The Locarno Treaties were seven agreements negotiated at Locarno, Switzerland, on 5–16 October 1925 and formally signed in London on 1 December, in which the First World War Western European Allied powers and the new states of Central and Eastern Europe sought to secure the post-war territorial settlement, and return normalizing relations with the defeated German Reich. It also stated that Germany would never go to war with the other countries. Locarno divided borders in Europe into two categories: western, which were guaranteed by Locarno treaties, and eastern borders of Germany with Poland, which were open for revision.
The Abyssinia Crisis was an international crisis in 1935 originating in what was called the Walwal incident in the then-ongoing conflict between the Kingdom of Italy and the Empire of Ethiopia. The League of Nations ruled against Italy and voted for economic sanctions, but they were never fully applied. Italy ignored the sanctions, quit the League, made special deals with Britain and France and ultimately annexed and occupied Abyssinia after defeating it in the Second Italo-Ethiopian War. The crisis discredited the League and moved Fascist Italy closer to an alliance with Nazi Germany. Both Ethiopia and Italy pursued a policy of provocation against each other and Italy prepared to invade Ethiopia.
The events preceding World War II in Europe are closely tied to the bellicosity of Italy, Germany and Japan, as well as the Great Depression. The peace movement led to appeasement and disarmament.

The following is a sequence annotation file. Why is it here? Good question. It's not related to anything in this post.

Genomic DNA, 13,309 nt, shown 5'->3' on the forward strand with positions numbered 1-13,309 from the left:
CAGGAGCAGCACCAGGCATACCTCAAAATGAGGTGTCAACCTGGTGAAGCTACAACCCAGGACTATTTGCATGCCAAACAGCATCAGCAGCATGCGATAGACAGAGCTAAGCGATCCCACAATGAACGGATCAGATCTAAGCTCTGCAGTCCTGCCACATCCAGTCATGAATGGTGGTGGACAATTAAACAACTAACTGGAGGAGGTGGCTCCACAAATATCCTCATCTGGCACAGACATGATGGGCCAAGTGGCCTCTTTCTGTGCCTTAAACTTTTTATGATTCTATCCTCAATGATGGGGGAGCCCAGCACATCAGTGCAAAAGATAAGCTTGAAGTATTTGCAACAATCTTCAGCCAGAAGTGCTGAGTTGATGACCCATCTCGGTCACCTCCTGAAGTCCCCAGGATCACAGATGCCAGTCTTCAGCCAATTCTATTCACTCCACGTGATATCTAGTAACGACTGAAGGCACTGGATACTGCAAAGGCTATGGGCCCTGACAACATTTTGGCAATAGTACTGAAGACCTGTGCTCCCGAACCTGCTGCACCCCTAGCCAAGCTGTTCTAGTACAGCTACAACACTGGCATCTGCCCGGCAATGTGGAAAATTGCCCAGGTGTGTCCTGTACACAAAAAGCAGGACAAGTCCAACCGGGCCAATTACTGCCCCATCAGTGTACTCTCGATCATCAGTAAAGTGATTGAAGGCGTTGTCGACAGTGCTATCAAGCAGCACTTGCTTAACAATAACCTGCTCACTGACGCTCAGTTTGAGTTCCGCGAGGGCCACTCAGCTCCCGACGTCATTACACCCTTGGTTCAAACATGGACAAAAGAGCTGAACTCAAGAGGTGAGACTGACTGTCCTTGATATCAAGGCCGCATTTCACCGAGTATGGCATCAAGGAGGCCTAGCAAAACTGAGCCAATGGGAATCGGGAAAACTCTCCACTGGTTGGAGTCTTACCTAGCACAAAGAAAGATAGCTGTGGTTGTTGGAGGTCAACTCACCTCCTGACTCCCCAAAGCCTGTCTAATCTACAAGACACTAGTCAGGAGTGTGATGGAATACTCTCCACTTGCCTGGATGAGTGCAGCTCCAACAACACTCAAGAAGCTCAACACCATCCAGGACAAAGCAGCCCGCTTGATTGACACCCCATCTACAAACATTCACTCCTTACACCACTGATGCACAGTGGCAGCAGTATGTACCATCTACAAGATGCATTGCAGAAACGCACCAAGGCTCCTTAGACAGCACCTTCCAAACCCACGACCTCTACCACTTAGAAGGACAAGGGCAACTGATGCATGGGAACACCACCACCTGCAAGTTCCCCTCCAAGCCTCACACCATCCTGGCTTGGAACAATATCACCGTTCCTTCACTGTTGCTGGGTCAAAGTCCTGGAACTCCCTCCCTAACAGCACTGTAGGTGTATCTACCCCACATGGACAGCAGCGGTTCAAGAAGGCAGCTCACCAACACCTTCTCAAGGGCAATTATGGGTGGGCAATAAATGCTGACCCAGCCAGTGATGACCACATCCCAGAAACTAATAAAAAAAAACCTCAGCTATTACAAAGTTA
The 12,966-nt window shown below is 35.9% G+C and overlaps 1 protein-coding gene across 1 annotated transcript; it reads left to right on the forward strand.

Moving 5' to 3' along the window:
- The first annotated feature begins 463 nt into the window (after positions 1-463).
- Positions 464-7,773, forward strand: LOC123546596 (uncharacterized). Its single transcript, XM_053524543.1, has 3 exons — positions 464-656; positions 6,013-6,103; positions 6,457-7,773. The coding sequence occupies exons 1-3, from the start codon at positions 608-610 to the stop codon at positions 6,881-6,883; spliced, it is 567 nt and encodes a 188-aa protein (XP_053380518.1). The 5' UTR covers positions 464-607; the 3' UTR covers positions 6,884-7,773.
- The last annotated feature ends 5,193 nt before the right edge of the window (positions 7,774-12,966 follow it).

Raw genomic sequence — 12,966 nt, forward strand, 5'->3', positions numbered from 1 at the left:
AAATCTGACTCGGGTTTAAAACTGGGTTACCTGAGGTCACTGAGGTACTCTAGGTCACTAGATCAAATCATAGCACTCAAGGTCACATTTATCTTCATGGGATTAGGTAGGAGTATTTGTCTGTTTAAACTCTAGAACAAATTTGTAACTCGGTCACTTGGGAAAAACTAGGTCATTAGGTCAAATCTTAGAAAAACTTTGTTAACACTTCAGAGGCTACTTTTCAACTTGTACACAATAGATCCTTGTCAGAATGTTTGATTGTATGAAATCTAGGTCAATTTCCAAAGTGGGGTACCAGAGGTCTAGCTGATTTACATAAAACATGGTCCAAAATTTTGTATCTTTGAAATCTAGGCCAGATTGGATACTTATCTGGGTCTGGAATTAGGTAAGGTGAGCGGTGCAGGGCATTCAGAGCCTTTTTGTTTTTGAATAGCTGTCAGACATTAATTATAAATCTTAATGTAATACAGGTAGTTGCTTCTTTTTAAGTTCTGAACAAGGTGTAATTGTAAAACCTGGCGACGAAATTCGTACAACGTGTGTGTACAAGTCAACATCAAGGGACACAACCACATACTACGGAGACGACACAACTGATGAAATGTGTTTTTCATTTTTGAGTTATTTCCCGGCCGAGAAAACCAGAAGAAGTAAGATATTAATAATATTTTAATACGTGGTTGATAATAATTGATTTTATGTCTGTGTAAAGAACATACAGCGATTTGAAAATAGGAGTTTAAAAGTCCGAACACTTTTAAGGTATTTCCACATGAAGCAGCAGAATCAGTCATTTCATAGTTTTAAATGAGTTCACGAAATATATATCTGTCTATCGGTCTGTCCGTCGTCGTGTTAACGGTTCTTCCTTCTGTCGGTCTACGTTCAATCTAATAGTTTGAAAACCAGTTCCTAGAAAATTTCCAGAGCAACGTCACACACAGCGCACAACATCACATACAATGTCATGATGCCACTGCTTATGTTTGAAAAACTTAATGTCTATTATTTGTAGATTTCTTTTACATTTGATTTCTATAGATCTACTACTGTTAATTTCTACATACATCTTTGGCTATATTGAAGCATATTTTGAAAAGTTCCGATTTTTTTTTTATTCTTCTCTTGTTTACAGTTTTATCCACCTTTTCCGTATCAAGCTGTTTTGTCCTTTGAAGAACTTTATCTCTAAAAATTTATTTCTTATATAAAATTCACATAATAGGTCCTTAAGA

The Second Italo-Ethiopian War, also referred to as the Second Italo-Abyssinian War, was a war of aggression which was fought between Italy and Ethiopia from October 1935 to February 1937. It is seen as an example of the expansionist policy that characterized the Axis powers and the ineffectiveness of the League of Nations before the outbreak of World War II.
Historians from many countries have given considerable attention to studying and understanding the causes of World War II, a global war from 1939 to 1945 that was the deadliest conflict in human history. The immediate precipitating event was the invasion of Poland by Nazi Germany on September 1, 1939, and the subsequent declarations of war on Germany made by Britain and France, but many other prior events have been suggested as ultimate causes. Primary themes in historical analysis of the war's origins include the political takeover of Germany in 1933 by Adolf Hitler and the Nazi Party; Japanese militarism against China; Italian aggression against Ethiopia; and Germany's initial success in negotiating a neutrality pact with the Soviet Union to divide territorial control of Eastern Europe between them.
In the context of the history of the 20th century, the interwar period was the period between the end of the First World War on November 11, 1918 and the beginning of the Second World War on September 1, 1939. This period is also colloquially referred to as Between the Wars.
The Anglo-German Naval Agreement (AGNA) of 18 June 1935 was a naval agreement between the United Kingdom and Germany regulating the size of the Kriegsmarine in relation to the Royal Navy.
This timeline of events preceding World War II covers the events of the interwar period (1918–1939) after World War I that affected or led to World War II.
The remilitarisation of the Rhineland began on 7 March 1936 when German military forces entered the Rhineland, in direct contravention of the Treaty of Versailles and the Locarno Treaties.